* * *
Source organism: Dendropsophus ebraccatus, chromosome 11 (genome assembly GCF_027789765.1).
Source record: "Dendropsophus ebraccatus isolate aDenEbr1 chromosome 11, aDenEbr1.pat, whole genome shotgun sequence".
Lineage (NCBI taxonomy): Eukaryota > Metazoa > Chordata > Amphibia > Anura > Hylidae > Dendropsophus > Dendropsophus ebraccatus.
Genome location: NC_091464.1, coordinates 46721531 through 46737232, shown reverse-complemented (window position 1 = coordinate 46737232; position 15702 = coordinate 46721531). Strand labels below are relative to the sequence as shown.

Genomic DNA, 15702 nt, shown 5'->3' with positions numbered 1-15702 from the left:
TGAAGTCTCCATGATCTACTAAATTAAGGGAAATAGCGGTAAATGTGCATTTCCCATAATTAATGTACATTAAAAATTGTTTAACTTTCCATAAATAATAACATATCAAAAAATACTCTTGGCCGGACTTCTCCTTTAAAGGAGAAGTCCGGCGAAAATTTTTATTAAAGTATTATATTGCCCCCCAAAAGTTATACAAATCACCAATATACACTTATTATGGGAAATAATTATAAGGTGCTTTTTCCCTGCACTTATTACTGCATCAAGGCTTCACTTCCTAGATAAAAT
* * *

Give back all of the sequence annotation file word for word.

Source organism: Dendropsophus ebraccatus, chromosome 11 (genome assembly GCF_027789765.1).
Source record: "Dendropsophus ebraccatus isolate aDenEbr1 chromosome 11, aDenEbr1.pat, whole genome shotgun sequence".
Lineage (NCBI taxonomy): Eukaryota > Metazoa > Chordata > Amphibia > Anura > Hylidae > Dendropsophus > Dendropsophus ebraccatus.
Genome location: NC_091464.1, coordinates 46721531 through 46737232, shown reverse-complemented (window position 1 = coordinate 46737232; position 15702 = coordinate 46721531). Strand labels below are relative to the sequence as shown.

Genomic DNA, 15702 nt, shown 5'->3' with positions numbered 1-15702 from the left:
TGAAGTCTCCATGATCTACTAAATTAAGGGAAATAGCGGTAAATGTGCATTTCCCATAATTAATGTACATTAAAAATTGTTTAACTTTCCATAAATAATAACATATCAAAAAATACTCTTGGCCGGACTTCTCCTTTAAAGGAGAAGTCCGGCGAAAATTTTTATTAAAGTATTATATTGCCCCCCAAAAGTTATACAAATCACCAATATACACTTATTATGGGAAATAATTATAAGGTGCTTTTTCCCTGCACTTATTACTGCATCAAGGCTTCACTTCCTAGATAAAAT